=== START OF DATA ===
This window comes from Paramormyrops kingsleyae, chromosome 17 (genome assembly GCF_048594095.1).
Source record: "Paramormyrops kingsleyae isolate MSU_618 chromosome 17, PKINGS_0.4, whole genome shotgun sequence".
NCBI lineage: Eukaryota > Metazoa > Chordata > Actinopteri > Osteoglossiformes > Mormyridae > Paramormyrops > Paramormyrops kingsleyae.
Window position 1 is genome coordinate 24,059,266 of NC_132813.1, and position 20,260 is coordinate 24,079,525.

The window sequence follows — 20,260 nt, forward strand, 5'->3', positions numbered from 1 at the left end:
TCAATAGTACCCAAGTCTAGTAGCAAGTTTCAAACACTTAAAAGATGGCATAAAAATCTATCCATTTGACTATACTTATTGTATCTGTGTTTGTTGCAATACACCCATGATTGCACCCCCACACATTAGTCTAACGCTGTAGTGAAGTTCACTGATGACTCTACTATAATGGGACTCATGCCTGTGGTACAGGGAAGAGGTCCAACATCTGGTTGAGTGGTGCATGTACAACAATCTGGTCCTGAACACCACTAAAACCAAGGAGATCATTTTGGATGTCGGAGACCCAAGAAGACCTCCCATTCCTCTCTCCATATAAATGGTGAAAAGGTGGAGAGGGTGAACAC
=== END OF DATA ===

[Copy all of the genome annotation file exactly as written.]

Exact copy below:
This window comes from Paramormyrops kingsleyae, chromosome 17 (genome assembly GCF_048594095.1).
Source record: "Paramormyrops kingsleyae isolate MSU_618 chromosome 17, PKINGS_0.4, whole genome shotgun sequence".
NCBI lineage: Eukaryota > Metazoa > Chordata > Actinopteri > Osteoglossiformes > Mormyridae > Paramormyrops > Paramormyrops kingsleyae.
Window position 1 is genome coordinate 24,059,266 of NC_132813.1, and position 20,260 is coordinate 24,079,525.

The window sequence follows — 20,260 nt, forward strand, 5'->3', positions numbered from 1 at the left end:
TCAATAGTACCCAAGTCTAGTAGCAAGTTTCAAACACTTAAAAGATGGCATAAAAATCTATCCATTTGACTATACTTATTGTATCTGTGTTTGTTGCAATACACCCATGATTGCACCCCCACACATTAGTCTAACGCTGTAGTGAAGTTCACTGATGACTCTACTATAATGGGACTCATGCCTGTGGTACAGGGAAGAGGTCCAACATCTGGTTGAGTGGTGCATGTACAACAATCTGGTCCTGAACACCACTAAAACCAAGGAGATCATTTTGGATGTCGGAGACCCAAGAAGACCTCCCATTCCTCTCTCCATATAAATGGTGAAAAGGTGGAGAGGGTGAACAC